"At the time"?! Give me a break! This is still true today. See the Library Journal Salary Survey.

And an interesting thing I learned from Douglas is that John Newberry's (for whom the Newberry Award is named) A Little Pretty Pocket Book is credited as being the first book in the genre of children's literature. I was surprised to learn that the book was actually marketed "with a ball for boys or a pincushion for girls". I recently read this article which looks at the gendering of toys in the 20th century. It seems we have come full circle.

And finally:
I added An Extremely Goofy Movie to my list of must-watch library movies based on Douglas's recommendation.

More on Scott Douglas at

Thursday, January 3, 2013

The Librarian - by Larry Beinhart

Beware the librarian who knows too much! In this political thriller university librarian, David Goldberg, finds himself targeted by Homeland Security for information he allegedly learned by helping an eccentric billionaire archive his papers. He is framed for bestiality (of all things) and goes into hiding in order to save his own life.

This book reads like a handbook for buying an election. Big spenders, behind the scene's deals, and top secret documents combined with Beinhart's thinly veiled characters, and real-life events, made me feel almost as paranoid as the poor librarians who were being stalked (and murdered) in this work.

This book boasts at least four different kinds of libraries: the university library where Goldberg works; the Library of Congress; a community college library; and the private library of billionaire Bill Stowe described as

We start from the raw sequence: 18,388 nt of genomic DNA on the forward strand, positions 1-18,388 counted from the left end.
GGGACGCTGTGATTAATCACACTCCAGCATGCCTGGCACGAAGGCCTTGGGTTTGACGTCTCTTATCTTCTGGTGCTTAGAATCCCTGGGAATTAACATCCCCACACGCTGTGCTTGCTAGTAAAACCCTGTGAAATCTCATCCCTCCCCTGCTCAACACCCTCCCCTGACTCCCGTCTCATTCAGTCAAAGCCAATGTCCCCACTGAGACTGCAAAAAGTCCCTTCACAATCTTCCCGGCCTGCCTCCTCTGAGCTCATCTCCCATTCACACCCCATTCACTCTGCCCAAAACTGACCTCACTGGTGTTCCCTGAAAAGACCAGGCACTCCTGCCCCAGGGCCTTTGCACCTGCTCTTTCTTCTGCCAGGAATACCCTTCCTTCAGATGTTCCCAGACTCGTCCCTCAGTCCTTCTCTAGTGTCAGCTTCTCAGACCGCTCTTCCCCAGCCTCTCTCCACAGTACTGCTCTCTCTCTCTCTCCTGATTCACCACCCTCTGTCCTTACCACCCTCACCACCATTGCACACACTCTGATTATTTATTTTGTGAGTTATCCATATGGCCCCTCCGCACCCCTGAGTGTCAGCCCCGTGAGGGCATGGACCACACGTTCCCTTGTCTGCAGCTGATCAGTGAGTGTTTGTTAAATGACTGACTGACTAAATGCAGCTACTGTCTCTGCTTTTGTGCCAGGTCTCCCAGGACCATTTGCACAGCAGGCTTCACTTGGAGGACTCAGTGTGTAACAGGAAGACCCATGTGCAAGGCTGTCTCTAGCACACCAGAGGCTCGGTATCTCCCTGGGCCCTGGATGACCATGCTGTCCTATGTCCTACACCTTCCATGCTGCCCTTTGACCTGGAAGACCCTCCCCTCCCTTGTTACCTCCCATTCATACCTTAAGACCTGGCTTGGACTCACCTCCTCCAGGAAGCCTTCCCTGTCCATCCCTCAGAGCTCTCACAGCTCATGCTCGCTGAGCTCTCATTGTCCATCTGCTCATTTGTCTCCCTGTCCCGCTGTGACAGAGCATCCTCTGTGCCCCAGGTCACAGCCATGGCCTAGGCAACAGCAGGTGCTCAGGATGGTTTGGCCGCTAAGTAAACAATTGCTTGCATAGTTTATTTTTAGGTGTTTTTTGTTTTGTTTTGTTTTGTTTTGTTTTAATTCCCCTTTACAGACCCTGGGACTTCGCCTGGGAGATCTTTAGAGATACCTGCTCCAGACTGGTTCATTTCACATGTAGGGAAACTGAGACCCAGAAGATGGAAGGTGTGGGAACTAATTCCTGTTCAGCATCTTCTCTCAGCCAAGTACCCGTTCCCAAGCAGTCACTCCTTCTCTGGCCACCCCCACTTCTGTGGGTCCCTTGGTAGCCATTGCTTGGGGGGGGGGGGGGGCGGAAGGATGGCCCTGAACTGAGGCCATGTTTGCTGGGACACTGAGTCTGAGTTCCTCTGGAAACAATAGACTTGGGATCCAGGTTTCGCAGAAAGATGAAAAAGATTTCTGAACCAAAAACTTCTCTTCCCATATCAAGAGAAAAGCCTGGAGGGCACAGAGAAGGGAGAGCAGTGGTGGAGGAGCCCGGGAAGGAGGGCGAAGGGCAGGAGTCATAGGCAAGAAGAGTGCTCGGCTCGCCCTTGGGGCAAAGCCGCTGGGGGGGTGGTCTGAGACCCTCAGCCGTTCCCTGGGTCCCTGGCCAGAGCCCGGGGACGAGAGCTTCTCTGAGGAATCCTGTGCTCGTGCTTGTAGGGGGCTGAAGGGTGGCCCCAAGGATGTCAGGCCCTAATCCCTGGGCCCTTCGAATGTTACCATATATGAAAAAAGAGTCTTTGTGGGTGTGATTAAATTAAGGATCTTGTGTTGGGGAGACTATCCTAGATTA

...wonderful, the literary portion of the dream that was the house. While we [the university library] were closing earlier and earlier and cutting Sundays and holidays and our walls were blank and barren and the steel shelves were unadorned and it all flickered under that shuttering light that flourescents put out, this had mahogany shelves and tungsten lighting and fine comfortable furniture. 
So clear here that rich people deserve good libraries, and the rest of us do not. This point is also made evident earlier in the story when Goldberg must fire one of his librarians. He tells her
The chancellor of the university has a privately funded study that he received from the Heritage Institute, on libraries...and it says that there are far too many physical volumes. That all this can be replaced, except for some rare volumes of historic value, perhaps, by a great cyber library, one library for all accessed from our home and office PCs. That would cut down on the need for almost all librarians, except for cyber ones and it would make all this space available...for classrooms or dorm rooms, which actually earn money.
Those who make these comments really make clear that they either don't understand, or don't care, that libraries are places where those who don't have homes, or offices, can get access to information.

In addition to Goldberg, there are several other librarians in this work. Bookish Elaina Whisthoven (the one who is fired) is described in a rather stereotypical way
Elaina Whisthoven loved books and presumed they would love her back and she wanted to serve humanity, so she became a librarian. She wore large glasses and had large curls that were always clean and always brushed and never styled. She lived like a nun  on her meager starting salary in a room she rented from a retired professor and his elderly wife...
Whereas, head librarian, Inga Lokisborg
with an accent as thick as hand-cut bread [is] a crone, judgmental, and by librarian standards, fierce. The lines on her face are like the fissures in layered shale, her eyes, overall, are the color of slate, but there are chips in them the color of bluestone...
She also has a surprising sexual secret.

Finally we learn briefly about hapless librarian Larry Berk "a wonderful man whom God has mistaken for Job."

There is a lot of commentary in this work about different kinds of information, and knowledge, and how it is used (or not) in order to create reality. This page-turning dark comedy will make anyone who reads it think twice about what they believe they know.